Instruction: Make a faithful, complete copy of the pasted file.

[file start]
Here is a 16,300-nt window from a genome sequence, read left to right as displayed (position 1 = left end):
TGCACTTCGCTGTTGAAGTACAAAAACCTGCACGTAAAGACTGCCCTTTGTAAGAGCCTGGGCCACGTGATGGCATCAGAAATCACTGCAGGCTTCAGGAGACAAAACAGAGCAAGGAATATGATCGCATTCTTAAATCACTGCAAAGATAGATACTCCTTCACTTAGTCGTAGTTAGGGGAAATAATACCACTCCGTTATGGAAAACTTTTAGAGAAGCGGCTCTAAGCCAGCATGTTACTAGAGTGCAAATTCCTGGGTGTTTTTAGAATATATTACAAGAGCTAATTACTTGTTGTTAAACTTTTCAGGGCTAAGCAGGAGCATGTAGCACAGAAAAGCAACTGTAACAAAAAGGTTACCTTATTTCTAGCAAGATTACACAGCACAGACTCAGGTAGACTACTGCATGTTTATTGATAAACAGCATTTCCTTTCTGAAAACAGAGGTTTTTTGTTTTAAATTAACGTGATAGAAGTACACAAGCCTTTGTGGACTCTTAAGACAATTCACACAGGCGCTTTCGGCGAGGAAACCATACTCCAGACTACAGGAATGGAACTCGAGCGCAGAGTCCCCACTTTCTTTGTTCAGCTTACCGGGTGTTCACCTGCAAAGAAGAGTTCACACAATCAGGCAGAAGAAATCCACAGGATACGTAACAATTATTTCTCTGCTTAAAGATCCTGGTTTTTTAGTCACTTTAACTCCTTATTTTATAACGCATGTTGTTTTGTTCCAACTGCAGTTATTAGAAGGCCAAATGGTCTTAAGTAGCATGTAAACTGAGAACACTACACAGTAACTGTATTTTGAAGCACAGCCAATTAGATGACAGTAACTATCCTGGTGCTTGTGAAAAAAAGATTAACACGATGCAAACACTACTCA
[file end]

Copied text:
Here is a 16,300-nt window from a genome sequence, read left to right as displayed (position 1 = left end):
TGCACTTCGCTGTTGAAGTACAAAAACCTGCACGTAAAGACTGCCCTTTGTAAGAGCCTGGGCCACGTGATGGCATCAGAAATCACTGCAGGCTTCAGGAGACAAAACAGAGCAAGGAATATGATCGCATTCTTAAATCACTGCAAAGATAGATACTCCTTCACTTAGTCGTAGTTAGGGGAAATAATACCACTCCGTTATGGAAAACTTTTAGAGAAGCGGCTCTAAGCCAGCATGTTACTAGAGTGCAAATTCCTGGGTGTTTTTAGAATATATTACAAGAGCTAATTACTTGTTGTTAAACTTTTCAGGGCTAAGCAGGAGCATGTAGCACAGAAAAGCAACTGTAACAAAAAGGTTACCTTATTTCTAGCAAGATTACACAGCACAGACTCAGGTAGACTACTGCATGTTTATTGATAAACAGCATTTCCTTTCTGAAAACAGAGGTTTTTTGTTTTAAATTAACGTGATAGAAGTACACAAGCCTTTGTGGACTCTTAAGACAATTCACACAGGCGCTTTCGGCGAGGAAACCATACTCCAGACTACAGGAATGGAACTCGAGCGCAGAGTCCCCACTTTCTTTGTTCAGCTTACCGGGTGTTCACCTGCAAAGAAGAGTTCACACAATCAGGCAGAAGAAATCCACAGGATACGTAACAATTATTTCTCTGCTTAAAGATCCTGGTTTTTTAGTCACTTTAACTCCTTATTTTATAACGCATGTTGTTTTGTTCCAACTGCAGTTATTAGAAGGCCAAATGGTCTTAAGTAGCATGTAAACTGAGAACACTACACAGTAACTGTATTTTGAAGCACAGCCAATTAGATGACAGTAACTATCCTGGTGCTTGTGAAAAAAAGATTAACACGATGCAAACACTACTCA